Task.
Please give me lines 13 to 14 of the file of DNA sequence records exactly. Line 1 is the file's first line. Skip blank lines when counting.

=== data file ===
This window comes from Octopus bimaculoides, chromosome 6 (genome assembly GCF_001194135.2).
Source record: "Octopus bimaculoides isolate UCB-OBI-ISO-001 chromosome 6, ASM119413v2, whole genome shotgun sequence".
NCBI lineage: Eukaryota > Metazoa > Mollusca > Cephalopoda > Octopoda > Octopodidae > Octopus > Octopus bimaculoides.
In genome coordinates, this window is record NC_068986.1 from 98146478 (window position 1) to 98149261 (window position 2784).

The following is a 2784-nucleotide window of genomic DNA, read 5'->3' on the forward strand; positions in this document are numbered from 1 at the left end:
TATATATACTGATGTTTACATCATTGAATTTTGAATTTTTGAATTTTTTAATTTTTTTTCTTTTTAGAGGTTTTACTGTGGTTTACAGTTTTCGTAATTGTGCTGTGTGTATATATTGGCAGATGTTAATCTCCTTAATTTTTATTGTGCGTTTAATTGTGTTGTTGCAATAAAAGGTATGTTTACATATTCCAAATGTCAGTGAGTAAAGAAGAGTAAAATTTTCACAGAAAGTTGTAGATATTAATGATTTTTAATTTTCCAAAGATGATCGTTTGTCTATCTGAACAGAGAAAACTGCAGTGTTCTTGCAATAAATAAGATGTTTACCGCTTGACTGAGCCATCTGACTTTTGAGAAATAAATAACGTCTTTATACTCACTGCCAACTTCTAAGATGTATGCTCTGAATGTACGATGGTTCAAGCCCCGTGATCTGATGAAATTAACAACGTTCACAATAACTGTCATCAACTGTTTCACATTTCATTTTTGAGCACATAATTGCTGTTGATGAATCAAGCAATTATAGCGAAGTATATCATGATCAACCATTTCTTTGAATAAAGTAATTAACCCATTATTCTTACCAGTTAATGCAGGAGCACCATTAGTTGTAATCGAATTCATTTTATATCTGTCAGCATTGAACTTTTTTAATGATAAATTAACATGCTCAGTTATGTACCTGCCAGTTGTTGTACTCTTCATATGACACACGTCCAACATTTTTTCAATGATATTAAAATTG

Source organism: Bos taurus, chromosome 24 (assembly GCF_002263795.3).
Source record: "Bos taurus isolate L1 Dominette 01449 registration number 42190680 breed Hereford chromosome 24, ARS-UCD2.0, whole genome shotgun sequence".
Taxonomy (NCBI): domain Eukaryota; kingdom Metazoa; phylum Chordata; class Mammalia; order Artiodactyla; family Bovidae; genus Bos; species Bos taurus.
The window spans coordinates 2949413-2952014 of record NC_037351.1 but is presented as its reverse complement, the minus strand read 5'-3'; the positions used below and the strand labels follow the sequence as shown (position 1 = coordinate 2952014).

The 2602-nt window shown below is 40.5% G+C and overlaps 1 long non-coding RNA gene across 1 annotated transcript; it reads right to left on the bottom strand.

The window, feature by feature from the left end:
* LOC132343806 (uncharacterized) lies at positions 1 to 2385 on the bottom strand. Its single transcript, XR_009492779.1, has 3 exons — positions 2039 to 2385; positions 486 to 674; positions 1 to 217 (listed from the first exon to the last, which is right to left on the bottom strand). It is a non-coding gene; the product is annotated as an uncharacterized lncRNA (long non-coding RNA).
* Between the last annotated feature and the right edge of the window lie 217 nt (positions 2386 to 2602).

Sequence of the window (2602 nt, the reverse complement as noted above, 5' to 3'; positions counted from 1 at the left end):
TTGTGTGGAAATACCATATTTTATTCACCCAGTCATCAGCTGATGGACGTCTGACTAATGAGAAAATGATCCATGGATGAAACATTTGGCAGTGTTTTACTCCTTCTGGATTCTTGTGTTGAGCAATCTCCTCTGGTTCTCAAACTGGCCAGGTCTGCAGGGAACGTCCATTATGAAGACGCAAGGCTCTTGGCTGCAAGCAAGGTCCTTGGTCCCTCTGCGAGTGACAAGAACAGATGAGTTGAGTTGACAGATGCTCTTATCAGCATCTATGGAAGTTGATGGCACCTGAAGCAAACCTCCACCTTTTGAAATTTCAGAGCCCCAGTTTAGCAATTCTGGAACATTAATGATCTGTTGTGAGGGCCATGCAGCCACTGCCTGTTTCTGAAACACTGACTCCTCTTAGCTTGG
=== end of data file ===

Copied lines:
* LOC132343806 (uncharacterized) lies at positions 1 to 2385 on the bottom strand. Its single transcript, XR_009492779.1, has 3 exons — positions 2039 to 2385; positions 486 to 674; positions 1 to 217 (listed from the first exon to the last, which is right to left on the bottom strand). It is a non-coding gene; the product is annotated as an uncharacterized lncRNA (long non-coding RNA).
* Between the last annotated feature and the right edge of the window lie 217 nt (positions 2386 to 2602).